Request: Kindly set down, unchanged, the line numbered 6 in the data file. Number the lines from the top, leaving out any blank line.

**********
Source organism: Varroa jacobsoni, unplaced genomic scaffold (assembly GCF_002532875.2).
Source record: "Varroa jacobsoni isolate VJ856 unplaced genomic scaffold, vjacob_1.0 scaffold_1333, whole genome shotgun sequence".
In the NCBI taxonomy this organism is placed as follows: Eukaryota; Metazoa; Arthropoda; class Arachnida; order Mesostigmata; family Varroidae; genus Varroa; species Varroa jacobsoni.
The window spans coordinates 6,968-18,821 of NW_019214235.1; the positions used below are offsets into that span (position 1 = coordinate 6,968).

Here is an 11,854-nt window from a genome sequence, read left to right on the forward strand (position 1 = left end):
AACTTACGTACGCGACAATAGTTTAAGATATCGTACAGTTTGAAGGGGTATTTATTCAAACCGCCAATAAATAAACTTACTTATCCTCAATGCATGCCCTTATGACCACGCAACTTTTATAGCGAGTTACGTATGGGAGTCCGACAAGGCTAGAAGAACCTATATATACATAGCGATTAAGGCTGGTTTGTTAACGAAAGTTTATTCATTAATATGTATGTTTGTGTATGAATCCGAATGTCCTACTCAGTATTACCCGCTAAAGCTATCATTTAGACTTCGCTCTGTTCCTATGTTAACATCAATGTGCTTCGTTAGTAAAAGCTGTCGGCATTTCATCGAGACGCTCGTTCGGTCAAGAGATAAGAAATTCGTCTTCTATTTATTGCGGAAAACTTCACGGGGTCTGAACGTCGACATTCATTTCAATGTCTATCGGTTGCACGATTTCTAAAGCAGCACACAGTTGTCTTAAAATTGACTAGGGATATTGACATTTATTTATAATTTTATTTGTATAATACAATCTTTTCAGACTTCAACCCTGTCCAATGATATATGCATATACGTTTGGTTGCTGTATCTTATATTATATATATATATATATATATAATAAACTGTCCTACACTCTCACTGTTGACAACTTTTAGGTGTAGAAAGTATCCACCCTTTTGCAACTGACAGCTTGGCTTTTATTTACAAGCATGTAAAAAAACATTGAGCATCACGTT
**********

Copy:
AACTTACGTACGCGACAATAGTTTAAGATATCGTACAGTTTGAAGGGGTATTTATTCAAACCGCCAATAAATAAACTTACTTATCCTCAATGCATGCCCTTATGACCACGCAACTTTTATAGCGAGTTACGTATGGGAGTCCGACAAGGCTAGAAGAACCTATATATACATAGCGATTAAGGCTGGTTTGTTAACGAAAGTTTATTCATTAATATGTATGTTTGTGTATGAATCCGAATGTCCTACTCAGTATTACCCGCTAAAGCTATCATTTAGACTTCGCTCTGTTCCTATGTTAACATCAATGTGCTTCGTTAGTAAAAGCTGTCGGCATTTCATCGAGACGCTCGTTCGGTCAAGAGATAAGAAATTCGTCTTCTATTTATTGCGGAAAACTTCACGGGGTCTGAACGTCGACATTCATTTCAATGTCTATCGGTTGCACGATTTCTAAAGCAGCACACAGTTGTCTTAAAATTGACTAGGGATATTGACATTTATTTATAATTTTATTTGTATAATACAATCTTTTCAGACTTCAACCCTGTCCAATGATATATGCATATACGTTTGGTTGCTGTATCTTATATTATATATATATATATATATATAATAAACTGTCCTACACTCTCACTGTTGACAACTTTTAGGTGTAGAAAGTATCCACCCTTTTGCAACTGACAGCTTGGCTTTTATTTACAAGCATGTAAAAAAACATTGAGCATCACGTT